HISTORY OF THE CANADIAN HORSE/CHEVAL CANADIEN
The Canadian Horse is a true national hero. It is a heritage breed older than Canada itself, descending from the first horses to set hoof on the shores of New France in 1665. Like the habitants who depended on it for their survival, the Canadian Horse has struggled for its survival and identity in the face of mechanization, market forces and acculturation. Long ago dubbed “Le petit cheval de fer” or ‘the Little Iron Horse” because of its ability to out-pull pound for pound, any other kind of horse, the Canadian deserves to be respected, conserved and treasured as a living part of our nation’s history. In April 2002, the breed was recognized, by law, as the National Horse of Canada.
Just what kind of horse is the Canadian? Surviving books and artwork from the past tell us that the Canadian Horse was just like us – a spunky, tough breed unsurpassed for its ability to survive and flourish in harsh conditions. Eighteenth century historian Etienne Faillon, perhaps best captured the image of the breed with his words “small but robust, hocks of steel, thick mane floating in the wind, bright and lively eyes, pricking sensitive ears at the least noise, going along day or night with the same courage, wide awake beneath its harness, spirited, good, gentle, affectionate, following his road with finest instinct to come surely to his own stable”.
Far from being our best kept secret, the Canadian Horse was well-known and respected throughout the North American colonies. Ironically, the Canadian’s reputation and popularity almost caused its demise as a distinct breed. In the 1800s, horse-trading between Quebec and New England flourished. The development of good roads south of the border created a demand for quick, stylish roadsters. The sport of harness racing, born on the ice near Montreal, attracted American sportsmen who came to Canada to purchase Canadian Horses, particularly stallions. Canadian Horses sold to the United States soon found their way in to the stud-books of the early American Saddlebred, Morgan, Standardbred, Tennessee Walker, and other breeds. The U.S. Civil War (1861-1865) brought Union Army buyers to Canada to purchase horses by the thousands. Even today, as evidenced by a genetic similarity study conducted by the University of Guelph, Ontario, in the year 2000, the Canadian Horse and the Morgan are still close genetic cousins.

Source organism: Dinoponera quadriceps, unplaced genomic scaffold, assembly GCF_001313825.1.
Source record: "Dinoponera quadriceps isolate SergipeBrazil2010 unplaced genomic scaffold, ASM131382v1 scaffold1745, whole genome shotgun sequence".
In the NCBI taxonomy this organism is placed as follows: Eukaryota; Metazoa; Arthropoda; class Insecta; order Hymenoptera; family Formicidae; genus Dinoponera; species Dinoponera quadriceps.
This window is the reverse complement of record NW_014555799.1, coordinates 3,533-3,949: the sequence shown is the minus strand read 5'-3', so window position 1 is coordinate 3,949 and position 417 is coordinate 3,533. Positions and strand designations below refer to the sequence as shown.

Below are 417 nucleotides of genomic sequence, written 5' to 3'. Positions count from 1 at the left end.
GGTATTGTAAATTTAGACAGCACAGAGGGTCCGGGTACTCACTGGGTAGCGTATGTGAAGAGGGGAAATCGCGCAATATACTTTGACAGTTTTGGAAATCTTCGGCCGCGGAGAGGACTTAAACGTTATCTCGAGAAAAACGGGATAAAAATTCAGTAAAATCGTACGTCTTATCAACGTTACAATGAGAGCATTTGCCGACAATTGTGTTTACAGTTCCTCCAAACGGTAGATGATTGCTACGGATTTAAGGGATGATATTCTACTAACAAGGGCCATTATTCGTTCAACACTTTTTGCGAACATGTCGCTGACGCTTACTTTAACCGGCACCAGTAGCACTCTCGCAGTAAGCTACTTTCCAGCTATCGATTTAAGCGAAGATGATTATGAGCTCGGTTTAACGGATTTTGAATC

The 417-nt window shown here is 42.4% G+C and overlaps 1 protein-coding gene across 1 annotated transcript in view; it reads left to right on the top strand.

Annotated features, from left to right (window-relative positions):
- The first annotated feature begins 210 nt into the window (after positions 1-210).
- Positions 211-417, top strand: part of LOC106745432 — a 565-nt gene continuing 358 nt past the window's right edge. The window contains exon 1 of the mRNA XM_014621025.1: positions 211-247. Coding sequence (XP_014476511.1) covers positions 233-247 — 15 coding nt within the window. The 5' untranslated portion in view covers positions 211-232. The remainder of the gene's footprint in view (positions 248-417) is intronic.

As the 19th century drew to a close, Canadian Horse breeders began to realize the impact of losing their prize stock. Efforts began to find, conserve and record the pedigrees of the remaining horses and all exports were banned. Distinguished Quebec agronomist, Edouard A. Barnard, who had successfully championed the preservation of the Canadien cow, and Dr. J.A. Couture, turned their attention to saving the Canadian Horse from extinction.
In spite of dedicated efforts to find suitable foundation stock of the old type to replenish the breed, progress was slow. Successive generations of indiscriminate outcrossing with heavier, larger horses had taken their toll and few representatives of the horse that Faillon described could be found. The idea of a horse registry was fairly new and its purpose not well understood by horse-owners. Nevertheless, in 1886, the first registry was established, and Edouard Barnard’s stallion ‘Lion of Canada’ became #1 – the first registered Canadian Horse.
In 1895, the Canadian Horse Breeders Association (La Société des Eleveurs de Chevaux Canadiens) was formed, but in following years, under pressure to crossbreed for big agriculture, the bright, lively, Canadian Horse once more succumbed to mongrelization. With the passing of the federal Livestock Pedigree Act in 1905, all breed associations in Canada were encouraged to incorporate under one umbrella, to standardize registration procedures, and scrutinize their existing herd books. Dr. Couture seized this opportunity to obtain support for the preservation of the old Canadian Horse and appealed to J.G. Rutherford, Canada’s first Veterinary Director General and Live Stock Commissioner. Dr. Rutherford agreed with Dr. Couture’s assertion that registration practices had been too lax in preceding years allowing too many foreign influences in to the Canadian breed. He called for dissolving the existing Canadian Horse stud book, and creating a new book of foundation stock. Only those horses that could pass inspection by a strict committee would be permitted entry, and height would be limited to no taller than 16 hands for exceptional individuals.